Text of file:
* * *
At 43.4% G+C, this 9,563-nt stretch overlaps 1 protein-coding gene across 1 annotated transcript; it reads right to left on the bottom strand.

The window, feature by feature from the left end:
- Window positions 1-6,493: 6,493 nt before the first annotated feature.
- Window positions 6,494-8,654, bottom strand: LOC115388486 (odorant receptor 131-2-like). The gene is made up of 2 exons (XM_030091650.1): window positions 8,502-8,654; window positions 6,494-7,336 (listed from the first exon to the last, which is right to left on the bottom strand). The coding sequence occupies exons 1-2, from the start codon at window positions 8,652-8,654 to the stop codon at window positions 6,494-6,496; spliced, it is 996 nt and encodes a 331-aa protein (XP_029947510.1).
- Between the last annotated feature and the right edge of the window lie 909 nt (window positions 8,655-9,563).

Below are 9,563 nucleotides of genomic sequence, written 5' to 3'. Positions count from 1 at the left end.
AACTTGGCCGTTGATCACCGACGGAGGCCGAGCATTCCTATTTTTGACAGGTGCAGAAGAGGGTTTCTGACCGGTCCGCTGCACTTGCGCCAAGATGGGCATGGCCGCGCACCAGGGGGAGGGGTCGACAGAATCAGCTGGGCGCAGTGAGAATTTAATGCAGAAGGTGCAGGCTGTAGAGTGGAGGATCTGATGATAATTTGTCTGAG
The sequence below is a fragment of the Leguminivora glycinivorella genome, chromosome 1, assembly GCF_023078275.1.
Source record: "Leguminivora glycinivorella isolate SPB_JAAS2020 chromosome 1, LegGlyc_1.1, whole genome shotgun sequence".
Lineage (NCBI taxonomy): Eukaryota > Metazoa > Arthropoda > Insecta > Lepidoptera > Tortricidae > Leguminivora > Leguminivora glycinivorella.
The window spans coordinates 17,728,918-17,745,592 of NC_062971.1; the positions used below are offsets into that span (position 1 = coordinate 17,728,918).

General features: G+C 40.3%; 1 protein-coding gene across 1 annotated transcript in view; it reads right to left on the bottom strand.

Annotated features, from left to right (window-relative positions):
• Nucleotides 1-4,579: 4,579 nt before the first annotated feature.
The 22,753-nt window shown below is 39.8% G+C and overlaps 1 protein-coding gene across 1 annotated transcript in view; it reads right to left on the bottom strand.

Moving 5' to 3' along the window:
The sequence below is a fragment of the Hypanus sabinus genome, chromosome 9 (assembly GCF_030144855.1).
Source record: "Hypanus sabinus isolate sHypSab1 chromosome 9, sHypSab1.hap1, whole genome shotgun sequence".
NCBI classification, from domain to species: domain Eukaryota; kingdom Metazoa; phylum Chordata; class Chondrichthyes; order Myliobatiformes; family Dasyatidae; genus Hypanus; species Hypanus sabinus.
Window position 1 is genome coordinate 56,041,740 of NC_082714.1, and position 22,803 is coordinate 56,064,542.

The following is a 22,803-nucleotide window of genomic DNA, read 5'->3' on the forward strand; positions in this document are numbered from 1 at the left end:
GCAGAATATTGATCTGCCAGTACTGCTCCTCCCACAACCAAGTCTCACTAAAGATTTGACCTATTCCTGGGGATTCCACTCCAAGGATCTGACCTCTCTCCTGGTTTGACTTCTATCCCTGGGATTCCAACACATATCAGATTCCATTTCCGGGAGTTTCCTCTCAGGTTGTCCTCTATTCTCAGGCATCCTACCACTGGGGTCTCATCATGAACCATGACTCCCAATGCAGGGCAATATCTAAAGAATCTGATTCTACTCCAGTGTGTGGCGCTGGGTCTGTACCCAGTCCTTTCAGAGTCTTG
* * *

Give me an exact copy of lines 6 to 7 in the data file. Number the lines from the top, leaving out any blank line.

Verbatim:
Below are 9,563 nucleotides of genomic sequence, written 5' to 3'. Positions count from 1 at the left end.
AACTTGGCCGTTGATCACCGACGGAGGCCGAGCATTCCTATTTTTGACAGGTGCAGAAGAGGGTTTCTGACCGGTCCGCTGCACTTGCGCCAAGATGGGCATGGCCGCGCACCAGGGGGAGGGGTCGACAGAATCAGCTGGGCGCAGTGAGAATTTAATGCAGAAGGTGCAGGCTGTAGAGTGGAGGATCTGATGATAATTTGTCTGAG